I think if the rules that apply to parents today regarding how much independence they grant their child were in effect back then, either they would have been sent to jail or I would have grown up in the foster care system.
They actually have a name for it; “free range parenting” — as if kids were cattle allowed to roam the open range with no supervision. The term is pushback against “helicopter” parenting, but the fact that an entire movement had to be created to recognize the independence of children shows you just how far we’ve come as a society.
We’ve read several horror stories in recent months about mothers being arrested for letting their child walk to and from a park or leaving them alone for a few hours while they went to work. I think, as in all cases, the age of the child should be considered as well as the neighborhood in which the child lives.
But really, what is the problem with the state when they come down on parents who give their kids a little unsupervised freedom?
The Maryland parents investigated for letting their young children walk home by themselves from a park were found responsible for “unsubstantiated” child neglect in a decision that has not fully resolved their clash with authorities over questions of parenting and children’s safety.
Danielle and Alexander Meitiv hoped the nationally debated case — which has lit up social media and brought a dozen television film crews to their Silver Spring home — would be dismissed after a two-month investigation by Montgomery County Child Protective Services.
But the finding of unsubstantiated child neglect means CPS will keep a file on the family for at least five years and leaves open the question of what would happen if the Meitiv children get reported again for walking without adult supervision.
The parents say they will continue to allow their son, Rafi, 10, and daughter Dvora, 6, to play or walk together, and won’t be swayed by the CPS finding.
“We don’t feel it was appropriate for an investigation to start, much less conclude that we are responsible for some form of child neglect,” said Danielle Meitiv, who said she and her husband plan to appeal and worry about being investigated again by CPS.
“What will happen next time?” she asked. “We don’t know if we will get caught in this Kafkaesque loop again.”
The case dates to Dec. 20, when police picked up the two Meitiv children walking in Silver Spring on a Saturday afternoon after someone reported them. The parents said that they gradually let the pair take walks on their own and that their children knew the area, which is along busy Georgia Avenue.
The Meitivs said they would not have allowed the one-mile outing from Woodside Park to their home if they did not feel their children were up to it. The siblings made it halfway before police stopped them.
I am an old curmudgeon and set in my views but from the time I was about 7 years old, I could walk or ride my bike anywhere in town. My parents were careful with their repeated instructions; don’t talk to strangers, don’t get into strange cars, the policemen are your friends, stay on the sidewalk, etc. If a 7 year old child can’t understand those simple rules, they are developmentally disabled and should be kept at home anyway.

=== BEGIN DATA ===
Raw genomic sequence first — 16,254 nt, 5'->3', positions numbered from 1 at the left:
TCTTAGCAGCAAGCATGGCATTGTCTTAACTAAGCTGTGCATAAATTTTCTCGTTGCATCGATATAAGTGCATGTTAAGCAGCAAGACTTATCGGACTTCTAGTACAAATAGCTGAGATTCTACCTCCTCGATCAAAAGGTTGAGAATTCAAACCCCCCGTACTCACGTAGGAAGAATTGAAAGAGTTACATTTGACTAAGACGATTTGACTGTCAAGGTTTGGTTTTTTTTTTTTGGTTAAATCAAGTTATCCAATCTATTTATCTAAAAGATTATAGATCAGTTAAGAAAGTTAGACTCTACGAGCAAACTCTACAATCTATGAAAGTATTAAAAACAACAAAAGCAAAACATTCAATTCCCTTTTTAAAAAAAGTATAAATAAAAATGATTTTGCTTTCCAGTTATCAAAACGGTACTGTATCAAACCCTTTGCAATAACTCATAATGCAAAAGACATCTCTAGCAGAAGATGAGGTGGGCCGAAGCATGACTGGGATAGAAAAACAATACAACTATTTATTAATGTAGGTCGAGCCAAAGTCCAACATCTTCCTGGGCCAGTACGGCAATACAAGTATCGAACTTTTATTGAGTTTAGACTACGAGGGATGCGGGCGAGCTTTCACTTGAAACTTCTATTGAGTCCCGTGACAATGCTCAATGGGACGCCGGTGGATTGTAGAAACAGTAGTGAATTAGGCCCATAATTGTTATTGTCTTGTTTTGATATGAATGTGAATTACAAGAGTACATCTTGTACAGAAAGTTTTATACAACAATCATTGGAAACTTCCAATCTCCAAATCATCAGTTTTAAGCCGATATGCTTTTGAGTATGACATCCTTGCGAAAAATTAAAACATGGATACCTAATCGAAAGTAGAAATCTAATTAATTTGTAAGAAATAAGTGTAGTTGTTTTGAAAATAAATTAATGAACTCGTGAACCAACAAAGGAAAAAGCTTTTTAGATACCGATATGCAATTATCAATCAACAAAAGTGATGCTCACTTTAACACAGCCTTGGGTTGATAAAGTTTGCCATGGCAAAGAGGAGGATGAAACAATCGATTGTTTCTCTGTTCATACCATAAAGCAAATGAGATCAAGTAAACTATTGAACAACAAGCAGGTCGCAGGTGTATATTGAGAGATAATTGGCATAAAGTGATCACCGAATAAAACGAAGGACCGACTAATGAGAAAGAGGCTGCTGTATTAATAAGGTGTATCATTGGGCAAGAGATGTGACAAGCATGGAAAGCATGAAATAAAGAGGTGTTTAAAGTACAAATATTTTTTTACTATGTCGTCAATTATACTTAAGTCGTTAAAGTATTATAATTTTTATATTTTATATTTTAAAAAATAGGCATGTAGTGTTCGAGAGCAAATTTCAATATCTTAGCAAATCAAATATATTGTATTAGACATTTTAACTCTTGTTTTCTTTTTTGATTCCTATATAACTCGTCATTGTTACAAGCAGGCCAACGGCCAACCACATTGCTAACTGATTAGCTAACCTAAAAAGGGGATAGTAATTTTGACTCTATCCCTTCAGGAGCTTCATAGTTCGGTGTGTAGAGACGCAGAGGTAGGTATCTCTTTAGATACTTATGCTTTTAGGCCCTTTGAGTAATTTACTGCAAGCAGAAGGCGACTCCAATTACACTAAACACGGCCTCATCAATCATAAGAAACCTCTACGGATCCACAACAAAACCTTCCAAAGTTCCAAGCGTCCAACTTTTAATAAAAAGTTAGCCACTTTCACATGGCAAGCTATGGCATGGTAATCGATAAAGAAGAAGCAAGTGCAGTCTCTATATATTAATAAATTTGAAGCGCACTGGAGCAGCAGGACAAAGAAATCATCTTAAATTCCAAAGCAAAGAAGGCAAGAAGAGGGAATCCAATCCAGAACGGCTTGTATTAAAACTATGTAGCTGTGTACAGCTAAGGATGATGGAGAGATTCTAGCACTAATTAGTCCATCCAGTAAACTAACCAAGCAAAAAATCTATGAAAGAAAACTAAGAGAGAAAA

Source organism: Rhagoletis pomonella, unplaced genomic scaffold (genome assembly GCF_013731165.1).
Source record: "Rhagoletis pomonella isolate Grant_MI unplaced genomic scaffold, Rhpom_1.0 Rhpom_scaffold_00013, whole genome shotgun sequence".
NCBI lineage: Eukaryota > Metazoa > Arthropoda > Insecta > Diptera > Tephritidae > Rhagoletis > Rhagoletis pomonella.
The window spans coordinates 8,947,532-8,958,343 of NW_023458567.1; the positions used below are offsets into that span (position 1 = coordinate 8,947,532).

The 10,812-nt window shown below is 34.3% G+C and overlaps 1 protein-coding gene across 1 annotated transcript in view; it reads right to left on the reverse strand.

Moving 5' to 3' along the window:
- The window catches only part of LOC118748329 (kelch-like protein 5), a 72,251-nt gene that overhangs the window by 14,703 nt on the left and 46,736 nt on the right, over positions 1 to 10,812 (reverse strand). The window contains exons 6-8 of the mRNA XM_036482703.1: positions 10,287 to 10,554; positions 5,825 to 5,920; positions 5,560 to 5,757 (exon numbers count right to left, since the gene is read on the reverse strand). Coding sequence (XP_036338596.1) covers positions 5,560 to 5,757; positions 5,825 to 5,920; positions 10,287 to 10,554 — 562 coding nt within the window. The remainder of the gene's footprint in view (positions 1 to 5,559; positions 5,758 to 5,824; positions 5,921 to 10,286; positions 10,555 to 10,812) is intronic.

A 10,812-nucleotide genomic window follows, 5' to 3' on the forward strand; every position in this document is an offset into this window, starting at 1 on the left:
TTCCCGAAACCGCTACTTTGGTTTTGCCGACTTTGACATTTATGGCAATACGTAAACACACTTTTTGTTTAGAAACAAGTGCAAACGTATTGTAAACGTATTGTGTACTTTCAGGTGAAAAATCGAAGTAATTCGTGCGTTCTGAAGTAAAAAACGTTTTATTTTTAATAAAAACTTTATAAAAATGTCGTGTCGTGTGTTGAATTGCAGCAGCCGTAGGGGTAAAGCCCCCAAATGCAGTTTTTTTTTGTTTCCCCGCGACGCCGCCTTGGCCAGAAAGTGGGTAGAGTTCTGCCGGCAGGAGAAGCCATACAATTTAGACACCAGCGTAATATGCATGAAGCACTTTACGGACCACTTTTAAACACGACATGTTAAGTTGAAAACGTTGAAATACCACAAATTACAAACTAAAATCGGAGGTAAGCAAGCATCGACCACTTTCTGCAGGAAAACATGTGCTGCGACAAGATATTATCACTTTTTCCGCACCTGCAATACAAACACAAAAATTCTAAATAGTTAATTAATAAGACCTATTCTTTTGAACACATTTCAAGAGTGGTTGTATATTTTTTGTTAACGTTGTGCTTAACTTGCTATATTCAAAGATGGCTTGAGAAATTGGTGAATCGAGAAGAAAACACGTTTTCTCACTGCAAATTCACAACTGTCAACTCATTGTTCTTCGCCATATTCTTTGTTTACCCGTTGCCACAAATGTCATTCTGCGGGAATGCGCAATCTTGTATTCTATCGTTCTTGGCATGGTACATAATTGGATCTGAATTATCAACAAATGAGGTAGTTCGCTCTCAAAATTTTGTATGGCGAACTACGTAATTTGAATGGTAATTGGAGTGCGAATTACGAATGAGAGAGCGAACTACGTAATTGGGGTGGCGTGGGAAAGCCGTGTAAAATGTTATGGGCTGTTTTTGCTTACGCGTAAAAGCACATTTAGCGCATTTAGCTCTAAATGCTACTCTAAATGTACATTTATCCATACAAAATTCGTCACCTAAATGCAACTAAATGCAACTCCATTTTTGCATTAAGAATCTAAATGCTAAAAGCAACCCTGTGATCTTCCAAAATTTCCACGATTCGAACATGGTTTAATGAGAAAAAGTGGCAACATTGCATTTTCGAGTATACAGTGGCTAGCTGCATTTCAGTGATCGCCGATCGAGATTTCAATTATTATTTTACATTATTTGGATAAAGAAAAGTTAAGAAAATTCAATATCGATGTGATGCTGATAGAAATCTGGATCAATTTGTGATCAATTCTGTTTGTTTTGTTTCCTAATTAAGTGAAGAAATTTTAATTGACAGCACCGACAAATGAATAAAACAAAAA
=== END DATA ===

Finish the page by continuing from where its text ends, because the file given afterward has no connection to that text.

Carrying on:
In this case, the older sibling was easily capable of watching out for his 6 year old sister. Silver Spring, MD is a mixed race, middle-upper middle class unincorporated area in one of the richest counties in the country — Montgomery County, MD. The median family income is $84,000. No doubt there are neighborhoods where parents would be smart enough to forbid their children from walking a mile unsupervised. But the decision to put the parents into the meat grinder of the child protective services system was completely arbitrary.
The founder of the free range parenting movement had some interesting observations about this case:
Skenazy, who developed a following for pushing back against what many see as a culture of helicopter parenting, said Monday that the Meitiv case follows others that raise similar issues but that it became the “walk heard round the world.”
“I think it has shifted the national narrative,” she said, suggesting that people have reacted with more concern about government intrusion and less focus on predator danger.
“The go-to narrative in the last 20 or 30 years for parents was, ‘Take your eyes off your kid for even a second and he’ll be snatched.’ What the Meitiv case did was pivot the story to: ‘Give your kid one second of freedom and the government will arrest you.’ ”
Many years ago, people rightly scoffed at Hillary Clinton’s 1996 book It Takes a Village. The major problem today appears to be that anyone in that village who wants to stick their noses into how someone else raises their kids, feels perfectly justified in doing so and is enabled by a child protective services bureaucracy that creates draconian policies to punish parents who want to teach their children to be independent.
It’s time for the pendulum to swing back and parents who are fanatics about not letting their kids out of their sights and controlling every aspect of their lives being the ones prosecuted for child abuse.